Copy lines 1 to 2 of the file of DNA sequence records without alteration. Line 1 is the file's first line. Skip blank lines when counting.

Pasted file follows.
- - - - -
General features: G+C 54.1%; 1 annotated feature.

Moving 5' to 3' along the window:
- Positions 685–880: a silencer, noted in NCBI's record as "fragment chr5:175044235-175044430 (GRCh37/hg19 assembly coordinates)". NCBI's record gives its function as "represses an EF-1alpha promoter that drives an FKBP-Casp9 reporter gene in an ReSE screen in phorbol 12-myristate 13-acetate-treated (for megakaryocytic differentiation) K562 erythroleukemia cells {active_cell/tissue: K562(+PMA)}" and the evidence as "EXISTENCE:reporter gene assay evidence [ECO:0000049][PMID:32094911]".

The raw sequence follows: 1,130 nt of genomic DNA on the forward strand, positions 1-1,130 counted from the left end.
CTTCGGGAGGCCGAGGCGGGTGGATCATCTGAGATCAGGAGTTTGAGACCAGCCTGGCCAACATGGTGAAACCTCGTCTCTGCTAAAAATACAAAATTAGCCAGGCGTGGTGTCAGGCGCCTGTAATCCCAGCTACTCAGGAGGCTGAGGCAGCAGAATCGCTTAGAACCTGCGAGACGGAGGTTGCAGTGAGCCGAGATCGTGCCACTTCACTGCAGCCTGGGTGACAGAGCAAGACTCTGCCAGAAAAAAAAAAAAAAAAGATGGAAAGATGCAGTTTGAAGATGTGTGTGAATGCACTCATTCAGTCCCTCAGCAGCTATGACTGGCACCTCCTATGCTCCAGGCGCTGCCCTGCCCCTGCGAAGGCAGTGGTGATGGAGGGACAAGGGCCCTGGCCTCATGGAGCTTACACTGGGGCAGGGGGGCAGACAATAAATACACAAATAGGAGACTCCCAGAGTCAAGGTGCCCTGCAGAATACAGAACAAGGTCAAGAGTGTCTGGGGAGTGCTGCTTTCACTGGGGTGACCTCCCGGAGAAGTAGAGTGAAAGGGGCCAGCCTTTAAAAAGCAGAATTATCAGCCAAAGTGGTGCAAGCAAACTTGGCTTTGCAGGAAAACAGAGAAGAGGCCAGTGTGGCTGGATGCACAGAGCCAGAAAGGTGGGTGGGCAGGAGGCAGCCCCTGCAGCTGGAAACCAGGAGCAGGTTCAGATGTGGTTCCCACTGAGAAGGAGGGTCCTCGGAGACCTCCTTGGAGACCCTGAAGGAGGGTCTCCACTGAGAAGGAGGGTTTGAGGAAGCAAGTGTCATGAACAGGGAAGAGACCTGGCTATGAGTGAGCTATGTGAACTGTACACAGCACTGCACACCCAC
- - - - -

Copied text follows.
General features: G+C 54.1%; 1 annotated feature.

Moving 5' to 3' along the window: